Ervin Transfers To Arkansas

FAYETTEVILLE -- While Arkansas coach Stan Heath's search for an assistant to replace recently departed coach Bill Herrion continued Monday, the Razorbacks finally secured their point guard of the future.

Arkansas announced that Gary Ervin transferred from Mississippi State, enrolled at the university and began attending summer school classes Monday. Ervin, who averaged 7.4 points and 4.7 assists as a sophomore in 2004-2005, must sit out Arkansas' 2005-2006 season, but will have two years of eligibility remaining.

"He is an experienced, proven player," Heath said in a statement released by the university. "His toughness, speed and heart make him really attractive. Those are things you can't coach or put a measuring stick on.

"He has to sit out a year, but it will give him time to get familiar with our players and our program and he will be a valuable asset."

In Ervin, the Razorbacks add an experienced player who started 33 of 34 games as a sophomore and helped the Bulldogs reach the second round of the NCAA Tournament. The Brooklyn, N.Y., native shot 38.3 percent (88 of 230) from the field and 23.3 percent (10 of 43) from 3-point range.

Ervin had been shopping for schools after his sophomore season ended and Mississippi State coach Rick Stansbury announced he and the point guard had decided to amicably split ways in May. Before that, Ervin already had been released from his scholarship and visited Arkansas on April 30. He also visited Texas-El Paso, Seton Hall, Rutgers and Marquette before deciding on the Razorbacks.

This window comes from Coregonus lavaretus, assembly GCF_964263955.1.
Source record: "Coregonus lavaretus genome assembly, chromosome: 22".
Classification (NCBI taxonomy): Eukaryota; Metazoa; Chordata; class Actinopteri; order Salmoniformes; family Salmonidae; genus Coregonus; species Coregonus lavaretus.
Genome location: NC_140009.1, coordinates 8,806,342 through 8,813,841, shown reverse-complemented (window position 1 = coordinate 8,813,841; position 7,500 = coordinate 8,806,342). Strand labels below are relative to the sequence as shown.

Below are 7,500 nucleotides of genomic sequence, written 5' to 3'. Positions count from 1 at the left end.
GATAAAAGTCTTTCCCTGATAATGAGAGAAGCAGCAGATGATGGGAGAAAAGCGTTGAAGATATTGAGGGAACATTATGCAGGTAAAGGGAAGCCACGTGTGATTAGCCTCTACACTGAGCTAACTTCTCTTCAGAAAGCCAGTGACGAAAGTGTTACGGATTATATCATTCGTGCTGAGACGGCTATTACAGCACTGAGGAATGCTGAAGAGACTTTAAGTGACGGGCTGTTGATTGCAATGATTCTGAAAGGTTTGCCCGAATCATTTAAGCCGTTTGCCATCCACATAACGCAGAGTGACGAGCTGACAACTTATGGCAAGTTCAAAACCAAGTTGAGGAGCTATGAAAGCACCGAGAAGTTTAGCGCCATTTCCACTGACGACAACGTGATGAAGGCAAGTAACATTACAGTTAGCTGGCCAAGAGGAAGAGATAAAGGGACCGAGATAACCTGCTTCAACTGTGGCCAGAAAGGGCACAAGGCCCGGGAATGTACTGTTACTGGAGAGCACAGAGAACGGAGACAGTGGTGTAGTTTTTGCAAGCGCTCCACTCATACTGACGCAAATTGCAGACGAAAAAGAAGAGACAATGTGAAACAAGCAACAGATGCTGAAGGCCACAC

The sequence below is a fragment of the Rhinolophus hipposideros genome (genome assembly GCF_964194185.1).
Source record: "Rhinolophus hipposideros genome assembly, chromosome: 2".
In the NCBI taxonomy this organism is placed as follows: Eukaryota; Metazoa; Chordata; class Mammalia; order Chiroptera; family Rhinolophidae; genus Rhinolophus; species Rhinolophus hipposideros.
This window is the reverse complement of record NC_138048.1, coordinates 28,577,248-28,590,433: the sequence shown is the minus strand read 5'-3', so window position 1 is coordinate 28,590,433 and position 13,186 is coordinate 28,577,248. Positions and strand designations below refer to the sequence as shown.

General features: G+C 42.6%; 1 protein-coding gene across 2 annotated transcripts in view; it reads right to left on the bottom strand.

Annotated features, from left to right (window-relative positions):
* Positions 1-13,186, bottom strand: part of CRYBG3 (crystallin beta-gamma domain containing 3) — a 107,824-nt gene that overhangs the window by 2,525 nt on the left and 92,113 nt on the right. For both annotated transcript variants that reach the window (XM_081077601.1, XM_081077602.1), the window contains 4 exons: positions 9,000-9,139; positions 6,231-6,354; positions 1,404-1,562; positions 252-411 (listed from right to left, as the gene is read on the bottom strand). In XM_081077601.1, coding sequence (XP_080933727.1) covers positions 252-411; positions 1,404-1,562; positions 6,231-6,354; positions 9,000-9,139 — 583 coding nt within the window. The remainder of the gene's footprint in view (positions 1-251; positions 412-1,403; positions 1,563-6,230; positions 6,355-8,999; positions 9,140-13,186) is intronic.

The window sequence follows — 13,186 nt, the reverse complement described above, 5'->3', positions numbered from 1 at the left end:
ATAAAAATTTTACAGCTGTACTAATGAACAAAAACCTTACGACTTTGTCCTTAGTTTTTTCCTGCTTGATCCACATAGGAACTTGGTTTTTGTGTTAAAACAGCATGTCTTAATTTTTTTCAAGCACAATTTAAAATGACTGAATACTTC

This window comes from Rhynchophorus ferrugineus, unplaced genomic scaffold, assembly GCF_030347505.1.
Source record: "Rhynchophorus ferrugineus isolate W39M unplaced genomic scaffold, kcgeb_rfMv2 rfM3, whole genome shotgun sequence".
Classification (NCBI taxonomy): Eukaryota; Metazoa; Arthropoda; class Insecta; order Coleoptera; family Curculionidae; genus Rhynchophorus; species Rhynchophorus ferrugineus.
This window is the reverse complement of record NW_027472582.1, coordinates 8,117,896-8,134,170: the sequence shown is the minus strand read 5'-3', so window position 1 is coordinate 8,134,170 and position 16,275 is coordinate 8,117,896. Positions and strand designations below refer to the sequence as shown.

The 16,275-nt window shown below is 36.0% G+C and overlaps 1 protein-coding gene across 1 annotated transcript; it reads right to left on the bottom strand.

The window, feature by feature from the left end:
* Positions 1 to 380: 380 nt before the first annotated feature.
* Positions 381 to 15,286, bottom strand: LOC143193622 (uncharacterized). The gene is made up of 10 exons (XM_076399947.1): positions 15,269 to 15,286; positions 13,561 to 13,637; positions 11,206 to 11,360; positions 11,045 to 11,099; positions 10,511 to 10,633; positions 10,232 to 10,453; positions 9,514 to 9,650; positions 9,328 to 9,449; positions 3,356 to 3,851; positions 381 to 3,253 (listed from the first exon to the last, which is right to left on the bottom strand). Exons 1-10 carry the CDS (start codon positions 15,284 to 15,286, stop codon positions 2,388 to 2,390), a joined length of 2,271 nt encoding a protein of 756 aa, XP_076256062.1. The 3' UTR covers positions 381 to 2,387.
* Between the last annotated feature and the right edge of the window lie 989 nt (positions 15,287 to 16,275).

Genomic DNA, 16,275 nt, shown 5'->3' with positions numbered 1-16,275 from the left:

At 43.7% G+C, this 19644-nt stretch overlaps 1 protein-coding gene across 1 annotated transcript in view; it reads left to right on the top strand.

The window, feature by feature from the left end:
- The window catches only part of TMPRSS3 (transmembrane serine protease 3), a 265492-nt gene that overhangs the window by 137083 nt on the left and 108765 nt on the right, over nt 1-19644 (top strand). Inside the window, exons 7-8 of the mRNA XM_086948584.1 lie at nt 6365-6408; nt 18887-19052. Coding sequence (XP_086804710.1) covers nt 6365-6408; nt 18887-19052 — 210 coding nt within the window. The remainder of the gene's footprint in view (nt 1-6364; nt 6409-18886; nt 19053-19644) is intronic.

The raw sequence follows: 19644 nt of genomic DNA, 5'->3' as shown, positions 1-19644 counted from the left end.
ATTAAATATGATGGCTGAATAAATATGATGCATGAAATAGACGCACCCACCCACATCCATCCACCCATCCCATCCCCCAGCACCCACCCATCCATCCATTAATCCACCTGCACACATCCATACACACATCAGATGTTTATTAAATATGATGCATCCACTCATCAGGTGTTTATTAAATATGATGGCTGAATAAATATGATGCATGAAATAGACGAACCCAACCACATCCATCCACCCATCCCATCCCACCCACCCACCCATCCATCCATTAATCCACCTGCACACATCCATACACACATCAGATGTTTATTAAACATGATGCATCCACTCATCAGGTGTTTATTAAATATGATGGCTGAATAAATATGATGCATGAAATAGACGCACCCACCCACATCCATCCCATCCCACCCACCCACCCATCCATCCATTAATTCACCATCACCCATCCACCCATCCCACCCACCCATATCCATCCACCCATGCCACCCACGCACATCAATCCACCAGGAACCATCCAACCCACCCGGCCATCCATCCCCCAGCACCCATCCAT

"We feel like it's a win-win situation," Heath said. "Gary saw something he wants to be a part of. He's been to the NCAA Tournament and has leadership qualities and he assures us of having an experienced guard going into the future after this season."

Ervin was named the Southeastern Conference's best penetrator by Street & Smith's magazine, the SEC's players on the rise by The Sporting News and one of the top 10 breakout players in the nation by FOXSports.com before his sophomore season. But Ervin didn't meet most of those expectations last season and finished third in the SEC in assists and seventh in assist-to-turnover ratio (1.58 to 1).

He struck a blow to Arkansas' hopes last February when his 3-pointer gave Mississippi State a 56-52 lead with 1:09 left in its 57-55 win in Fayetteville. It was the start of a three-game slide that wiped out Arkansas' NCAA Tournament hopes and led to its decision to decline a bid in the National Invitation Tournament.

"The addition of Gary addresses our future needs at the guard position," Heath said. "He had a lot of interest in Arkansas. He likes our fans and our style of play and he thinks he can mesh with our younger players and help us reach the next level."

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